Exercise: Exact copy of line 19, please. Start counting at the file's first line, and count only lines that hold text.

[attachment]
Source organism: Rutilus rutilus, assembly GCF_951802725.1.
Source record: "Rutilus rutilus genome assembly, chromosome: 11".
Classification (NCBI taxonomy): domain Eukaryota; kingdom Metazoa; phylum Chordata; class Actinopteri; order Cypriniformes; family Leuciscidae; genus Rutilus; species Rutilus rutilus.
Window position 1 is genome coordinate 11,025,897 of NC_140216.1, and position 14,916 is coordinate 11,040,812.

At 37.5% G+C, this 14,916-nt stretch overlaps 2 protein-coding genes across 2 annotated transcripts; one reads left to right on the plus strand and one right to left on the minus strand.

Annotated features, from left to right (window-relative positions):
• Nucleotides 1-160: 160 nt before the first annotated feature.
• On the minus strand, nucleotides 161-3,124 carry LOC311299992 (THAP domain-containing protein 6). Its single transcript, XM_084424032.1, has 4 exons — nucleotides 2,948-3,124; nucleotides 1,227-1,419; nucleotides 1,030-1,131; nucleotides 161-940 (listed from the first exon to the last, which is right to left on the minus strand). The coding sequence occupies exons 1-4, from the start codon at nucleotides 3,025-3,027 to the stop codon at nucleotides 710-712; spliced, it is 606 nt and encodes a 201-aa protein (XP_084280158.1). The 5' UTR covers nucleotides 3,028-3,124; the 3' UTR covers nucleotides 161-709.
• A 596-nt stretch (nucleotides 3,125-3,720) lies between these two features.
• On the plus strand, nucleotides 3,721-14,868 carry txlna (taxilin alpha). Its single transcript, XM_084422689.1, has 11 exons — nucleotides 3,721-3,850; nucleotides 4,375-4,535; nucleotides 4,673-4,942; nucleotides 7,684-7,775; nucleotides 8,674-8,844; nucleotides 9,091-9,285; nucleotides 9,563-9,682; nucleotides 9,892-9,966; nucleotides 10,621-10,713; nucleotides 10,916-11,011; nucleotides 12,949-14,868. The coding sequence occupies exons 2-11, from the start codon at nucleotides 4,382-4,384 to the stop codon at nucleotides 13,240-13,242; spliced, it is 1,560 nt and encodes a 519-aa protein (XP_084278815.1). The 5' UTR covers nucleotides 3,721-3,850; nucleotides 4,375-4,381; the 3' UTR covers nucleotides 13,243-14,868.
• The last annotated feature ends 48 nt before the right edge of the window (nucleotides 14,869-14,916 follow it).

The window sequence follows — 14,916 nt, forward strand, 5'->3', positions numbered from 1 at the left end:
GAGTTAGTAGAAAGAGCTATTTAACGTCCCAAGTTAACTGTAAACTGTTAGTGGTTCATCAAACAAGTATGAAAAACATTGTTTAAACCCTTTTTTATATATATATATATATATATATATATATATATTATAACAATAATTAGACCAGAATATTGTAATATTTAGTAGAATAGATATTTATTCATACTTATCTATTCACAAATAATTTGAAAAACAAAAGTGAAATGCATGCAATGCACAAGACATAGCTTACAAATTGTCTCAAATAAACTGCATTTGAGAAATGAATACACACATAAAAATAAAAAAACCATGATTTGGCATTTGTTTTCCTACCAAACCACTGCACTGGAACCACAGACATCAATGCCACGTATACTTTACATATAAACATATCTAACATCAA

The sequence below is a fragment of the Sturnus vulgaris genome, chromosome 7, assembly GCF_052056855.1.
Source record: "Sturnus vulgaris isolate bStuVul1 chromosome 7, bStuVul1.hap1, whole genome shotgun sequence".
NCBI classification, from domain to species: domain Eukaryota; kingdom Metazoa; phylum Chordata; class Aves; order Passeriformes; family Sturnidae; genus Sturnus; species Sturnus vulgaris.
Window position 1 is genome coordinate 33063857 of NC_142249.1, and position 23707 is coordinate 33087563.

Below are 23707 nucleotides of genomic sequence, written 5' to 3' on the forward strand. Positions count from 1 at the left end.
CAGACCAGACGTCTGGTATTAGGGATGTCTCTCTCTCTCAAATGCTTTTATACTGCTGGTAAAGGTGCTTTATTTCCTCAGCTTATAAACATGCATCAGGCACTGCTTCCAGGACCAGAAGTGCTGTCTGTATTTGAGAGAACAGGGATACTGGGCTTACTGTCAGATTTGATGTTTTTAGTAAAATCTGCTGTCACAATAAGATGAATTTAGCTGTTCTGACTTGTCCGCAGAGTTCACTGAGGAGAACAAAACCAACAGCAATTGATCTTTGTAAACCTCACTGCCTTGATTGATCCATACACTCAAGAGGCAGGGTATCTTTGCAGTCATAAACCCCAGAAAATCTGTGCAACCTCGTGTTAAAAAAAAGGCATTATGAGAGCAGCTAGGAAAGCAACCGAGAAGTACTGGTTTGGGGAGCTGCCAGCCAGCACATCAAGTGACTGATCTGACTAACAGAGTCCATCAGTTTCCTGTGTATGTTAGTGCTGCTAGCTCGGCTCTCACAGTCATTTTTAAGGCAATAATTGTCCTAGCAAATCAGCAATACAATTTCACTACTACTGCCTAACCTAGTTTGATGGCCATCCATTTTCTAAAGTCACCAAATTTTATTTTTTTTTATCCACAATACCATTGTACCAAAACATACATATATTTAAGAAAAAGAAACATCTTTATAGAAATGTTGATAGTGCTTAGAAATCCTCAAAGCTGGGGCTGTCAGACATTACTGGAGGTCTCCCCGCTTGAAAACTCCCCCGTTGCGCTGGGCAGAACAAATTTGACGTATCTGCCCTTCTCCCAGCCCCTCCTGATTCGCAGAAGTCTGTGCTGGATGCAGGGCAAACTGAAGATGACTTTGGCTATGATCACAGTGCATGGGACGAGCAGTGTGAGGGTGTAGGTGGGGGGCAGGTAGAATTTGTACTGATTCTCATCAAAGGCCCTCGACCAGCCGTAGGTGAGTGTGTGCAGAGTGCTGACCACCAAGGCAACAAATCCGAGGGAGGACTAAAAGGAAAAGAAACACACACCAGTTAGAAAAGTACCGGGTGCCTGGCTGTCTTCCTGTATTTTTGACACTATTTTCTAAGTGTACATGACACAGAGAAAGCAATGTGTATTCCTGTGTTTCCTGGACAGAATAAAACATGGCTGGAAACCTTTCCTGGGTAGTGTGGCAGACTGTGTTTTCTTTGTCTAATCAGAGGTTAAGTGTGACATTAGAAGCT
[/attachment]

CAGACCAGACGTCTGGTATTAGGGATGTCTCTCTCTCTCAAATGCTTTTATACTGCTGGTAAAGGTGCTTTATTTCCTCAGCTTATAAACATGCATCAGGCACTGCTTCCAGGACCAGAAGTGCTGTCTGTATTTGAGAGAACAGGGATACTGGGCTTACTGTCAGATTTGATGTTTTTAGTAAAATCTGCTGTCACAATAAGATGAATTTAGCTGTTCTGACTTGTCCGCAGAGTTCACTGAGGAGAACAAAACCAACAGCAATTGATCTTTGTAAACCTCACTGCCTTGATTGATCCATACACTCAAGAGGCAGGGTATCTTTGCAGTCATAAACCCCAGAAAATCTGTGCAACCTCGTGTTAAAAAAAAGGCATTATGAGAGCAGCTAGGAAAGCAACCGAGAAGTACTGGTTTGGGGAGCTGCCAGCCAGCACATCAAGTGACTGATCTGACTAACAGAGTCCATCAGTTTCCTGTGTATGTTAGTGCTGCTAGCTCGGCTCTCACAGTCATTTTTAAGGCAATAATTGTCCTAGCAAATCAGCAATACAATTTCACTACTACTGCCTAACCTAGTTTGATGGCCATCCATTTTCTAAAGTCACCAAATTTTATTTTTTTTTATCCACAATACCATTGTACCAAAACATACATATATTTAAGAAAAAGAAACATCTTTATAGAAATGTTGATAGTGCTTAGAAATCCTCAAAGCTGGGGCTGTCAGACATTACTGGAGGTCTCCCCGCTTGAAAACTCCCCCGTTGCGCTGGGCAGAACAAATTTGACGTATCTGCCCTTCTCCCAGCCCCTCCTGATTCGCAGAAGTCTGTGCTGGATGCAGGGCAAACTGAAGATGACTTTGGCTATGATCACAGTGCATGGGACGAGCAGTGTGAGGGTGTAGGTGGGGGGCAGGTAGAATTTGTACTGATTCTCATCAAAGGCCCTCGACCAGCCGTAGGTGAGTGTGTGCAGAGTGCTGACCACCAAGGCAACAAATCCGAGGGAGGACTAAAAGGAAAAGAAACACACACCAGTTAGAAAAGTACCGGGTGCCTGGCTGTCTTCCTGTATTTTTGACACTATTTTCTAAGTGTACATGACACAGAGAAAGCAATGTGTATTCCTGTGTTTCCTGGACAGAATAAAACATGGCTGGAAACCTTTCCTGGGTAGTGTGGCAGACTGTGTTTTCTTTGTCTAATCAGAGGTTAAGTGTGACATTAGAAGCT